Lawyers (also called attorneys) are advisors to clients who need legal counseling. They research, interview witnesses and inform the clients of their legal rights and obligations. They offer their opinion on how to handle legal situations. Lawyers can be trial attorneys representing one of the parties in civil and criminal cases. Trial work requires quick thinking and excellent oral communication skills.
Lawyers work long hours in offices, law libraries and courtrooms. They may travel.
Salaries of experienced lawyers vary widely according to the type, size and location of their employer. The middle half of lawyers earn between $51,450 and $114,520.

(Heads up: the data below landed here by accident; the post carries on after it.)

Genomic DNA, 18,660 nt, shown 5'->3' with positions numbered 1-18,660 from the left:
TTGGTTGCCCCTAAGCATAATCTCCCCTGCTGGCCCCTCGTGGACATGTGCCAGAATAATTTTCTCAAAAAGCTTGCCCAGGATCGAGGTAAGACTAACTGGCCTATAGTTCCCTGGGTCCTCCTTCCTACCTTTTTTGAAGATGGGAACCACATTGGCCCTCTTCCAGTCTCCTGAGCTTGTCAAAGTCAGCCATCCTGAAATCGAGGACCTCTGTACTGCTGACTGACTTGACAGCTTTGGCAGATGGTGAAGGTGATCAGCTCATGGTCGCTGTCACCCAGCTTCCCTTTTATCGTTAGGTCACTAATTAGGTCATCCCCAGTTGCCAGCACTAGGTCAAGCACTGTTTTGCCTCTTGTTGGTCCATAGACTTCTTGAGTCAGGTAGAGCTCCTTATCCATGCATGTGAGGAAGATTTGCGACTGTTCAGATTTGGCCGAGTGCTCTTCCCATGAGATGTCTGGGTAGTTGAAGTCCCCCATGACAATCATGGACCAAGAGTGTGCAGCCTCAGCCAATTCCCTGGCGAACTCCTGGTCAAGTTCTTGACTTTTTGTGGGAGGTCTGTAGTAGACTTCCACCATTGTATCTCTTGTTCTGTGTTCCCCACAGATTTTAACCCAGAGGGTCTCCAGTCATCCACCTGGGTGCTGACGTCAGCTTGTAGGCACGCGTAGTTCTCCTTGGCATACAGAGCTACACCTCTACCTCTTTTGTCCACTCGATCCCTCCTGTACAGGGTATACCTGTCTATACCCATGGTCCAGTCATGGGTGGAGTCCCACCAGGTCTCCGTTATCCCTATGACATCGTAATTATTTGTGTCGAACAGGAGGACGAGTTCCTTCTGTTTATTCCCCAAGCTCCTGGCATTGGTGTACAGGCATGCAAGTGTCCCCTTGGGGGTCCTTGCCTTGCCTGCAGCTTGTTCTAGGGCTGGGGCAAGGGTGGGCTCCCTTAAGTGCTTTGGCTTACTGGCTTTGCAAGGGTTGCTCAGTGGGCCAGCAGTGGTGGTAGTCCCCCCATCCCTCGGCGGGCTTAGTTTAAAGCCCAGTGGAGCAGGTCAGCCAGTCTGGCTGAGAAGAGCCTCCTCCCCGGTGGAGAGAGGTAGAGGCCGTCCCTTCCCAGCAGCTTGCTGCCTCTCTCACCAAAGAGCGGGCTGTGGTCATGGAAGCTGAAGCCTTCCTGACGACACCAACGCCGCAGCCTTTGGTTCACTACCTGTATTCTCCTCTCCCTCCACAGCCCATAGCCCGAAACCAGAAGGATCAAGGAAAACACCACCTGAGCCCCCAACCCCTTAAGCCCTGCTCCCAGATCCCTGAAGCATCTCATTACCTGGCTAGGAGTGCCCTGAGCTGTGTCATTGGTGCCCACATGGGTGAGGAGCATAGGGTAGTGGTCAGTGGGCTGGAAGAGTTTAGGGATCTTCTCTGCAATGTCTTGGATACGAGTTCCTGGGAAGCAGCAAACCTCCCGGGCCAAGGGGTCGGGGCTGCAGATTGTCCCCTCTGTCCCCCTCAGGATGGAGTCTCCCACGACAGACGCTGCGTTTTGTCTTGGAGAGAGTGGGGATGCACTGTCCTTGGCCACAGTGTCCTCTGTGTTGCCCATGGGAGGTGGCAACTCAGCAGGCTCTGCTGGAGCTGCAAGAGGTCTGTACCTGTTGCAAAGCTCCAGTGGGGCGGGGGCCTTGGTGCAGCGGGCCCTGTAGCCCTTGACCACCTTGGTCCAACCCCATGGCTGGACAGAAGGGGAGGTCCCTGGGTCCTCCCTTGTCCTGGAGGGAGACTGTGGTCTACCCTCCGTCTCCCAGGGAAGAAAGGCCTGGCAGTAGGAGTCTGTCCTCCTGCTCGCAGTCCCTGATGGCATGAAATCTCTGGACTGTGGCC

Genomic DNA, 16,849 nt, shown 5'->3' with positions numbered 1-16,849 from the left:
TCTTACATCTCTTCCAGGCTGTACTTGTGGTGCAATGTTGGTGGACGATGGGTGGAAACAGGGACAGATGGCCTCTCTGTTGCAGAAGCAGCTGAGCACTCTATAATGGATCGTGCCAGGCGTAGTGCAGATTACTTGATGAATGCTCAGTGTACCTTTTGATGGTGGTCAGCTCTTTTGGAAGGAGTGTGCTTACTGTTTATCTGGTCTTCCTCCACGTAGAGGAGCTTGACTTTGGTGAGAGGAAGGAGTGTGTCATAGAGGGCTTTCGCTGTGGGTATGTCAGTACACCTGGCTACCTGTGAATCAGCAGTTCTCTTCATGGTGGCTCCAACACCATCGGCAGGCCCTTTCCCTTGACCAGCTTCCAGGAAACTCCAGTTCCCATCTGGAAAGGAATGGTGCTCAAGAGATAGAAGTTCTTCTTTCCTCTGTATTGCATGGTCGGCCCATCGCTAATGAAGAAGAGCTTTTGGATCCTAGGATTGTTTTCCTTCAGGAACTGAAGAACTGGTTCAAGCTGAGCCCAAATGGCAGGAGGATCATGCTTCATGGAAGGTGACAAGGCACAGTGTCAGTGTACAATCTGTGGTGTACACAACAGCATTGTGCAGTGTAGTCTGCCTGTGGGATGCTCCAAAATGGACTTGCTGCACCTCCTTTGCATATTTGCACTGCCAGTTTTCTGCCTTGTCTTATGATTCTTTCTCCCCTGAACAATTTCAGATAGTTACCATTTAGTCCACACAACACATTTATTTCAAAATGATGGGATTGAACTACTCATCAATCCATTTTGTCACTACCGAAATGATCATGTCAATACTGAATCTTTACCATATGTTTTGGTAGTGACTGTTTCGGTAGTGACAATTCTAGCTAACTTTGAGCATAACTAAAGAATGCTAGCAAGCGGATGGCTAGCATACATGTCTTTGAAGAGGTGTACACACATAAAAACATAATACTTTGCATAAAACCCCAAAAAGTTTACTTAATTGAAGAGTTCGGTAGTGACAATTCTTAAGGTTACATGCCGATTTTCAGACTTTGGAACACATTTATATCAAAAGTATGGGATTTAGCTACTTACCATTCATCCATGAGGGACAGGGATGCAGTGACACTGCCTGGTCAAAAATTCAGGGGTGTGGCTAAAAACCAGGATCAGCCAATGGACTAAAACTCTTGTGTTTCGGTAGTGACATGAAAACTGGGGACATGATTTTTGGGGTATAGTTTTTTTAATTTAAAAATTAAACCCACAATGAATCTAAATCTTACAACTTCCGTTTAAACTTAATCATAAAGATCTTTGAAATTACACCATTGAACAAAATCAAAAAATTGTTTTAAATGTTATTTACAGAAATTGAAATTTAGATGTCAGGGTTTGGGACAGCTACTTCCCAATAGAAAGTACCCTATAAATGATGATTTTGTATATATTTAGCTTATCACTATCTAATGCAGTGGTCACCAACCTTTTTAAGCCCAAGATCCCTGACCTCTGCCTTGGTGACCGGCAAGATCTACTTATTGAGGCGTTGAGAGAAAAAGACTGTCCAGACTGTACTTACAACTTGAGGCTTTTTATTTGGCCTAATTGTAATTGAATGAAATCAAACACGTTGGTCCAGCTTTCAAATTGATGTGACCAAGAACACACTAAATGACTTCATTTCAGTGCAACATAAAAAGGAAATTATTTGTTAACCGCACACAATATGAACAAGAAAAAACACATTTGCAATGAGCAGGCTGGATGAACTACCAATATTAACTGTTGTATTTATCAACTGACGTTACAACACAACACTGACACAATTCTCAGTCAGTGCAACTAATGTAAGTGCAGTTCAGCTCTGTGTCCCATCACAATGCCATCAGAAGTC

Helpful Skills and Subjects to Study
Courses in English, foreign languages, public speaking, government, philosophy, history, economics, mathematics and computer science are helpful. Prospective lawyers should develop proficiency in writing and speaking, reading, researching, analyzing and thinking logically.
Legal training is useful in many other occupations. Some of these are arbitrator, mediator, journalist, patent agent, and corporate executive.
Education & Training
Formal education requirements for lawyers include a four-year college degree, three years in law school, and successful completion of a written bar examination.
There will be stiff competition for individuals interested in pursuing careers as lawyers through the year 2017. The number of law school graduates is expected to continue to strain the economy's capacity to absorb them.
Sources for Additional Information
American Bar Association
750 North Lake Shore Drive
Chicago, IL 60611
Law School Admission Council
P.O. Box 40
Newtown, PA 18940